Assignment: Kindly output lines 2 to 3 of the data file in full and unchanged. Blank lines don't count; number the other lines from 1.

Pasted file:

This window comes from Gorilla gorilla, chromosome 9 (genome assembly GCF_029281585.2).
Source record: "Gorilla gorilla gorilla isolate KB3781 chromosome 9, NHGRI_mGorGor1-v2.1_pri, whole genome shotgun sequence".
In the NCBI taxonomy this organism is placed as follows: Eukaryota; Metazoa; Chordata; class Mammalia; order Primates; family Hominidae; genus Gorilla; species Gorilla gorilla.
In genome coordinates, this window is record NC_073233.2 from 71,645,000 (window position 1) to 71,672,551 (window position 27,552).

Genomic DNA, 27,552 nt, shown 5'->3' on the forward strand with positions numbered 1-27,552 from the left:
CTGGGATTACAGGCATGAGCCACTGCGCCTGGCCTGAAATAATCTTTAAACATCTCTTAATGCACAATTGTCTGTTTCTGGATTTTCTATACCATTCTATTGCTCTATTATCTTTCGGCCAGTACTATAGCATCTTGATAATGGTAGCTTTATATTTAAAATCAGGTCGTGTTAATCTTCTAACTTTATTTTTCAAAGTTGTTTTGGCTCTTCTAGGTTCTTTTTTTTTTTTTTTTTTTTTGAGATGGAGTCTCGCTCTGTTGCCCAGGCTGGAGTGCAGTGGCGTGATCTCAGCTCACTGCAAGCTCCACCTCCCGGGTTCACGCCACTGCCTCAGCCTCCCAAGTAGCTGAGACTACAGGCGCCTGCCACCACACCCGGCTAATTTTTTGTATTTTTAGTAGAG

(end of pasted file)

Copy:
Source record: "Gorilla gorilla gorilla isolate KB3781 chromosome 9, NHGRI_mGorGor1-v2.1_pri, whole genome shotgun sequence".
In the NCBI taxonomy this organism is placed as follows: Eukaryota; Metazoa; Chordata; class Mammalia; order Primates; family Hominidae; genus Gorilla; species Gorilla gorilla.